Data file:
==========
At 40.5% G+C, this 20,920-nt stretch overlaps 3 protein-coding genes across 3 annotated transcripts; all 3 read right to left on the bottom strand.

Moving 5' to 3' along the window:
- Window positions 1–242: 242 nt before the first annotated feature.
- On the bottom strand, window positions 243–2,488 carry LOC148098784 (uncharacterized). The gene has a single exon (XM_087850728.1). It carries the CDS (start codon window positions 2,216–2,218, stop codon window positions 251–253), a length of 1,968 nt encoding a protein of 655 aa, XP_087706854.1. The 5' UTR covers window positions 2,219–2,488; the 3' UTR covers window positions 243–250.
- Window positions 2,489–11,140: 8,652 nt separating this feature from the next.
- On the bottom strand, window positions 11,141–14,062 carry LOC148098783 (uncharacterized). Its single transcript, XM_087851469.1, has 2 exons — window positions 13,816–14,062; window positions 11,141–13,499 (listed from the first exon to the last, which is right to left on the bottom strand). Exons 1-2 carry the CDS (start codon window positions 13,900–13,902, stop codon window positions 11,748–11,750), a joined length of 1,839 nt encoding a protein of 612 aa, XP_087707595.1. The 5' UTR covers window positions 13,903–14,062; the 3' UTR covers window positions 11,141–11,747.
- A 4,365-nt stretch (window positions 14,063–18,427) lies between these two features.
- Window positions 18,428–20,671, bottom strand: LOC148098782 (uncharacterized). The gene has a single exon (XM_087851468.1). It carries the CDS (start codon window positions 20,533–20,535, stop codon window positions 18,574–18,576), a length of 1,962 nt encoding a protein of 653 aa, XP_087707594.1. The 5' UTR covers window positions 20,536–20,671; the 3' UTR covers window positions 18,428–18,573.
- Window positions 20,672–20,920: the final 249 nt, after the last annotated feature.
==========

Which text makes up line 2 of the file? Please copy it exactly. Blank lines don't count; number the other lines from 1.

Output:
Moving 5' to 3' along the window: